Hiking Tips & Gear Reviews

note; some of the gear reviewed here was provided to us at no cost

Trekking poles are light-weight, adjustable support tool that are used to save energy, take pressure off of your knees and add stability to all types of terrain. I first picked up a pair when I was planning a hike to Gaviota Peak in Santa Barbara, because it’s a long uphill/downhill hike. I have a really bad knee and I was looking to remove some pressure off of that knee, but after I started using them I instantly feel in love with them. The poles make hiking easier, instead of using just your two legs, now you have four legs and you can really fly up and down hills using trekking poles. I know they totally look dorky, but once you use them you’ll never go on a long hike again without them. I keep an extra pair in my car, and have turned on lots of my friends to using the poles, and they won’t go hiking without them either. Here are a few key steps to get started with yours.

To get the proper fit, loosen the fasteners on your poles, now while holding the hiking poles, your arms should form a 90-degree angle at the elbow. Lock them in place. Once I have the length that I like, I just keep them at that length so I don’t have to mess with them every time I go hiking. Also I only use them when I’m hiking over 5-miles. On short hikes, they really aren’t needed.

Some people shorten their trekking poles, hiking uphill and then while hiking downhill they add length. I don’t do that. I guess if I was hiking, Mount Whitney I would do it, but on my day hikes that rarely go over 10-miles it’s not necessary.

There are all different kinds of trekking poles on the market now, like, antishock poles, poles made with high-grade aluminum or carbon fiber. There are options on the grips too, such as cork, rubber or foam. You can spend up to $200 on a really nice pair of trekking poles. I picked up mine years ago a Walmart for $18.00 and they work just fine.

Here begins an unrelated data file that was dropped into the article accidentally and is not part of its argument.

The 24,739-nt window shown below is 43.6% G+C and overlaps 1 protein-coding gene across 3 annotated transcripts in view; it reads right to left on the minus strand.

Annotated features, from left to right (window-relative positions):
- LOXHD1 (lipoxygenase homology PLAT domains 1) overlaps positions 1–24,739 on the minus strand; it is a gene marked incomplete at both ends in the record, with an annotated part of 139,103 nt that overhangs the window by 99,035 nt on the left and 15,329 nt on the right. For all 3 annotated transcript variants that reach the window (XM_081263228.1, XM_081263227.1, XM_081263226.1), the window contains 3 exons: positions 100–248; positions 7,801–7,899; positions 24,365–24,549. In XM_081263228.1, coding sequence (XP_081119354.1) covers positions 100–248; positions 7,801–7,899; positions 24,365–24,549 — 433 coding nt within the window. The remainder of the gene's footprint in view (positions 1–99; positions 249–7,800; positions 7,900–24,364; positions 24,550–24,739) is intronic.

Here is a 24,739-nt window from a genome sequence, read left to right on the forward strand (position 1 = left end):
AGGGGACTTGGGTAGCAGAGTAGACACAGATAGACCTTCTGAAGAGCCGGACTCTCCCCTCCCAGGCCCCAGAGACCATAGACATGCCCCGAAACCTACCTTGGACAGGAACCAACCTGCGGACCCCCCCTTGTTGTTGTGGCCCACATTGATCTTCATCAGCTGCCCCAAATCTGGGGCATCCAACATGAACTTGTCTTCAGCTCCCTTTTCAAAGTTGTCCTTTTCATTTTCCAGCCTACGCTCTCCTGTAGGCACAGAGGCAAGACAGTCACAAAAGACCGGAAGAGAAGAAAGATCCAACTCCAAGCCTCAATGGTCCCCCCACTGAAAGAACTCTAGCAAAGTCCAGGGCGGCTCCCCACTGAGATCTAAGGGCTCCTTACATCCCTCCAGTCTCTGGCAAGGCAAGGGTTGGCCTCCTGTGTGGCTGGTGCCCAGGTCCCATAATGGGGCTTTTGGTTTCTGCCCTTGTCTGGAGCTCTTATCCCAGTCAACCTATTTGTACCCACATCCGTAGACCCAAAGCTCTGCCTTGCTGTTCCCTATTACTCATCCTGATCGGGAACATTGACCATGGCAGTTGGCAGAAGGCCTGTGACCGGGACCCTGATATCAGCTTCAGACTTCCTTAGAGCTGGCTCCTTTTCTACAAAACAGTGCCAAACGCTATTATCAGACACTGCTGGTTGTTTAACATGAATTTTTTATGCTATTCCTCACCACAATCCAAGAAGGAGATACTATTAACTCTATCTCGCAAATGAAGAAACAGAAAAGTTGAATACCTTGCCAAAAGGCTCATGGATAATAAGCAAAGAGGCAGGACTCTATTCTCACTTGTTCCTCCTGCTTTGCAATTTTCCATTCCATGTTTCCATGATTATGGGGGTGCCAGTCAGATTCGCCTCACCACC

Garmin eTrex 10 - $109.00

I first started thinking about getting a handheld GPS after reading about another day hiker a 64 year-old man from Rancho Palos Verde who became lost on a day hike to Joshua Tree and was found barely alive six days later. If this wealthy man picked up a $100 handheld GPS he could have retraced his steps back to his car.

A week or two after reading that story, I went to Joshua Tree, but picked up an Garmin eTrax first. I learned how to use it on a few local hikes. It’s real easy to use. You just mark a waypoint where your car is and head off. You can see your path on the screen. If you get lost, you can just follow your footsteps back to your car. Of course the eTrex will do lots more then get you back to the trailhead, you can use it for geocaching, it also come with BaseCamp software that lets you view and organize maps, waypoints, routes, and tracks. BaseCamp is a free trip-planning software that even allows you to create Garmin Adventures that you can share with friends & family.

It’s easy to get lost while hiking, you hear about people getting lost all the time. If you’re doing an out and back hike, the trail looks different on the way up then it does on the way back down. I’ve used the eTrex on loop hikes too, and it’s nice to see how far away you are to your car.

There are all types of handheld GPS units that Garmin offers. Priced from $109 to $599. Check out their site to see which one would fit you best. https://buy.garmin.com